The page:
During three packed days at the Edinburgh Television Festival the OKRE team chatted to television creators from across all formats, genres and levels of experience, and heard from panel speakers about everything from what the major streamers and broadcasters are looking to commission to how other creatives are branching out into different platforms. Here we share just a few of our reflections from the festival.
Reflections from the Edinburgh Television Festival
- Posted: 7 Sep 2022
Authenticity is the watchword
We heard a lot about authenticity at the OKRE Summit, and the same theme came up at the Edinburgh TV Festival.
During Snap Inc’s Spotlight On… session, Head of International Original Series Amanda Krentzman described Snap Originals’ content creators as ‘fearless, authentic, out there trying to change the world’, while in Heartstopper: Masterclass, Heartstopper writer and creator Alice Oseman (pictured) said the key to reflecting the real world without resorting to generalisations was by ‘listening to people, seeing people, and trying to reflect the worlds that you know.’
And in Sonic Boom: The Secrets of TV’s ‘Audio First’ Hits, Declan Moore, Head of International at Wondery, spoke about the importance of working with people’s lived experience to create hit shows. ‘First party access is key,’ he said.
Having crew and creatives with lived experience really matters
Netflix’s Heartstopper is one of the most lauded shows of the last year, and Executive Producer Patrick Walters spoke about the importance of having crew from the LGBTQ+ community working on the show, saying there was ‘a lot of passion on set and you could really feel that – we were really open that the creative drivers were from the LGBTQ+ community and we wanted to make space for that, that was welcomed with open arms.’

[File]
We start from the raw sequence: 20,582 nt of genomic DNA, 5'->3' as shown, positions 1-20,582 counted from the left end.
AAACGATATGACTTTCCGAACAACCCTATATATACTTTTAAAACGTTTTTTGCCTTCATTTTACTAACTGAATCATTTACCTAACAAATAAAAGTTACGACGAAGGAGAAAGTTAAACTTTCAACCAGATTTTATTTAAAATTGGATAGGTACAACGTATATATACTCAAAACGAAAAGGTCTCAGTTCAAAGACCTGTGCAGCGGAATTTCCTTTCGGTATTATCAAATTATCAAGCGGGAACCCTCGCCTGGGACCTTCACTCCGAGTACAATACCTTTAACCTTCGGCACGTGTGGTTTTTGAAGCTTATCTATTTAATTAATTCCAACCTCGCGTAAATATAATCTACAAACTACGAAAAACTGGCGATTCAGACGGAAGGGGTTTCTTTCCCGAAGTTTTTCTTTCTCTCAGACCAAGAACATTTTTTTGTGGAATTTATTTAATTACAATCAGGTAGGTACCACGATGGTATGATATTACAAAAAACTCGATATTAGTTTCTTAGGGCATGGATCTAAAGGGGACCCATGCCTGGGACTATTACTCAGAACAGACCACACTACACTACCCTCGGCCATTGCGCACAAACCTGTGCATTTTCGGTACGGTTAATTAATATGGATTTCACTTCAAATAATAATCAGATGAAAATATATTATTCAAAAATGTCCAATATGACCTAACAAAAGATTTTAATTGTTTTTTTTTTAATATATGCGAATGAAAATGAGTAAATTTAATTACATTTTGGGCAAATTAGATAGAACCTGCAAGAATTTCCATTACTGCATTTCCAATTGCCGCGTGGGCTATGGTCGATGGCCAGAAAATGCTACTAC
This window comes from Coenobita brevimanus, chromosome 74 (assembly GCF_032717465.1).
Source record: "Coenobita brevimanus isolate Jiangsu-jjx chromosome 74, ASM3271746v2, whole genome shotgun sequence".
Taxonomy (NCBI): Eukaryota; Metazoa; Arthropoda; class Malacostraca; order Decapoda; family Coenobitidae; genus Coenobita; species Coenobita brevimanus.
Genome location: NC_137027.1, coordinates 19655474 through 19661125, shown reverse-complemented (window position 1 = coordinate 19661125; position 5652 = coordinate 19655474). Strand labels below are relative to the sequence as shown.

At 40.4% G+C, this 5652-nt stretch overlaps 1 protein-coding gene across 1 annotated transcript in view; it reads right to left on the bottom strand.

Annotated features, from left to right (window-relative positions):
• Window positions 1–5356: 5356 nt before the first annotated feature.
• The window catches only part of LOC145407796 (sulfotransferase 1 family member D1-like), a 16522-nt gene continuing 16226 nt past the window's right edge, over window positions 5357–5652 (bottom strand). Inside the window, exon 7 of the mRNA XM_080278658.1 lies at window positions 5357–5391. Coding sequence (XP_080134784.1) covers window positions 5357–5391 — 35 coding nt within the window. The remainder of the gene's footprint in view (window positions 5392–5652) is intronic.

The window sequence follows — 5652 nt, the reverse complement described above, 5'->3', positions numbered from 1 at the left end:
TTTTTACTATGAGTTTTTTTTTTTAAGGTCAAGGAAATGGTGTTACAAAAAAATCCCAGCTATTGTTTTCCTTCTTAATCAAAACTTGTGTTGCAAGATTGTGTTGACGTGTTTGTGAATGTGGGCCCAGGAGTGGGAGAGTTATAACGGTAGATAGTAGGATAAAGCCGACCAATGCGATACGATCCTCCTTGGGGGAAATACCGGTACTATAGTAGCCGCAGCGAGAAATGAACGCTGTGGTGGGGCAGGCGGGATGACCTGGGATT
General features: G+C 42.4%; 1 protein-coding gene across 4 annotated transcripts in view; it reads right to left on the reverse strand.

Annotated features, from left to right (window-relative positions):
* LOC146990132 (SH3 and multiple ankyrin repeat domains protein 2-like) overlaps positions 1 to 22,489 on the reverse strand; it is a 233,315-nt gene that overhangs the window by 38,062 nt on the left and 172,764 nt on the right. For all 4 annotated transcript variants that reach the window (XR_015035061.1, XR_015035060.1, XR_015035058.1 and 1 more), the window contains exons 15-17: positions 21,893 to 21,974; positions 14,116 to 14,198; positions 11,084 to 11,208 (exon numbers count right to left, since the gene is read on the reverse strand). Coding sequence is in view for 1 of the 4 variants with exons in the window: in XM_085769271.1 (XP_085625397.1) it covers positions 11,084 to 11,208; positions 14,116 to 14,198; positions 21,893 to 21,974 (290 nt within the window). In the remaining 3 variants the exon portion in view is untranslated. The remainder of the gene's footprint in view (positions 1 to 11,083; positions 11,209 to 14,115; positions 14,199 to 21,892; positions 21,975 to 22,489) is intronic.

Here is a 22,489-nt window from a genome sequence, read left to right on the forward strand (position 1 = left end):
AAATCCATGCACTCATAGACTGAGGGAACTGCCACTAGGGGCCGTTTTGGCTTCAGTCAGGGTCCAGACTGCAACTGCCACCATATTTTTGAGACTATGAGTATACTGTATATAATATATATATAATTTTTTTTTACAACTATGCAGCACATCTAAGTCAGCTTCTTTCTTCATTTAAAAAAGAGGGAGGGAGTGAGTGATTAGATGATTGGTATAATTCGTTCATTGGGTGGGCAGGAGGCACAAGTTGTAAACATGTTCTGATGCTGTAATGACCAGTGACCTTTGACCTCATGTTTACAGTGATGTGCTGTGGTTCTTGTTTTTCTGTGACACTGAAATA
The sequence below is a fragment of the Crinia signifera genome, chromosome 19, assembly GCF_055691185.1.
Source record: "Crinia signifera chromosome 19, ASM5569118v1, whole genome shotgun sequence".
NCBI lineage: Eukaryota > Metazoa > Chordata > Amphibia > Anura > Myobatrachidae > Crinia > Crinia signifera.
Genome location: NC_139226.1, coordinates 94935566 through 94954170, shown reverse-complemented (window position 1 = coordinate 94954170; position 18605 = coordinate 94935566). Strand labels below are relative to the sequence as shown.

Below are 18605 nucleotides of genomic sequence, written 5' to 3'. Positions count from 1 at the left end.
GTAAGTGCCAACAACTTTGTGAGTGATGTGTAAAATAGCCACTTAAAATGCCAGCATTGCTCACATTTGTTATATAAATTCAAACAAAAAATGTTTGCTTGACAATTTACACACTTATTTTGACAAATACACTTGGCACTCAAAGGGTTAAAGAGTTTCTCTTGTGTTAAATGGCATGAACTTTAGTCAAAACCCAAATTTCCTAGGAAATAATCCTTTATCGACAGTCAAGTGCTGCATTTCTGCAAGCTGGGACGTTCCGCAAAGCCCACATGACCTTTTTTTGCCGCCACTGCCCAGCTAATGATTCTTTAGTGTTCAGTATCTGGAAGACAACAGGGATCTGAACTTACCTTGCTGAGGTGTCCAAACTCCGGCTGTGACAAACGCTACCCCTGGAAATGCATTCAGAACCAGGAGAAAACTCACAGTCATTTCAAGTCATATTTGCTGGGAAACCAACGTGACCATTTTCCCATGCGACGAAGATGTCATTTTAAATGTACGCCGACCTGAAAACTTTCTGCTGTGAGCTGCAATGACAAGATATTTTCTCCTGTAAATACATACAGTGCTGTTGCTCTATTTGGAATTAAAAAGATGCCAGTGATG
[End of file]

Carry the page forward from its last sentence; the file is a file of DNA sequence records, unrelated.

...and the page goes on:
Young people are looking for content with a purpose
While many of the panelists across all three days focused on the importance of funny or dramatic storylines in hooking audiences, Snap were overt about having mission at the heart of their content creation strategy. Amanda Krentzman was clear that she wanted the content they produce to ‘inspire young people to go out and change the world’, adding that it was ‘entertainment first but with a purpose.’
Two sessions with a very different feel to each other contained the same message – that no story is black and white, and that properly depicting nuance matters. In the MacTaggart Lecture, broadcaster Emily Maitlis spoke honestly about mistakes she felt she had made at the BBC, where the desire to appear impartial actually led to both sides of an issue being presented as equally valid – when that may not always be the case.
Earlier in the day, Heartstopper creator Alice Oseman said that avoiding tropes was ‘a really important aspect’ of creating both the show and the graphic novel on which it is based. She said: ‘I want to tell stories about these real issues like bullying and mental health, but Heartstopper looks at those things with optimism and there is joy to be found despite those things.’ The words echoed documentary maker Stuart Kyasimire, who at the OKRE Summit called for more positive stories to be told about people with mental health conditions.
TV creatives are keen to learn from other sectors
From social media to audio, there were several (well-attended) panels looking at how TV creatives can learn from and collaborate with creators on other content platforms.
In fact, this was such a continuing theme that we wrote a whole separate article about it which you can read here: